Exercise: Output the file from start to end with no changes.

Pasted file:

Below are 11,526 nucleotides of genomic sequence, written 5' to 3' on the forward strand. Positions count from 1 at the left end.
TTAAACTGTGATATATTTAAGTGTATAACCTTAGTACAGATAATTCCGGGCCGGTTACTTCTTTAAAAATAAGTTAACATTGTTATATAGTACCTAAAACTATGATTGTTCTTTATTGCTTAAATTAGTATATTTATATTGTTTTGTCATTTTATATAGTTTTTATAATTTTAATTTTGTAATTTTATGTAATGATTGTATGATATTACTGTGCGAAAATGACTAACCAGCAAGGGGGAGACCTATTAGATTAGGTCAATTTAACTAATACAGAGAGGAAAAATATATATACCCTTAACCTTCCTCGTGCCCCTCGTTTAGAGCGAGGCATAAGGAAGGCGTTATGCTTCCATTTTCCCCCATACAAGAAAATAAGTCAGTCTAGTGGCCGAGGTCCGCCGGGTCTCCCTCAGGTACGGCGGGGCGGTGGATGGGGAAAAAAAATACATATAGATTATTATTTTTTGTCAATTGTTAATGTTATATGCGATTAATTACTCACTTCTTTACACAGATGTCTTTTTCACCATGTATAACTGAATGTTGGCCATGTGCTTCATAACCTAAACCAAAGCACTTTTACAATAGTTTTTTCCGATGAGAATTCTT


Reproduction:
Below are 11,526 nucleotides of genomic sequence, written 5' to 3' on the forward strand. Positions count from 1 at the left end.
TTAAACTGTGATATATTTAAGTGTATAACCTTAGTACAGATAATTCCGGGCCGGTTACTTCTTTAAAAATAAGTTAACATTGTTATATAGTACCTAAAACTATGATTGTTCTTTATTGCTTAAATTAGTATATTTATATTGTTTTGTCATTTTATATAGTTTTTATAATTTTAATTTTGTAATTTTATGTAATGATTGTATGATATTACTGTGCGAAAATGACTAACCAGCAAGGGGGAGACCTATTAGATTAGGTCAATTTAACTAATACAGAGAGGAAAAATATATATACCCTTAACCTTCCTCGTGCCCCTCGTTTAGAGCGAGGCATAAGGAAGGCGTTATGCTTCCATTTTCCCCCATACAAGAAAATAAGTCAGTCTAGTGGCCGAGGTCCGCCGGGTCTCCCTCAGGTACGGCGGGGCGGTGGATGGGGAAAAAAAATACATATAGATTATTATTTTTTGTCAATTGTTAATGTTATATGCGATTAATTACTCACTTCTTTACACAGATGTCTTTTTCACCATGTATAACTGAATGTTGGCCATGTGCTTCATAACCTAAACCAAAGCACTTTTACAATAGTTTTTTCCGATGAGAATTCTT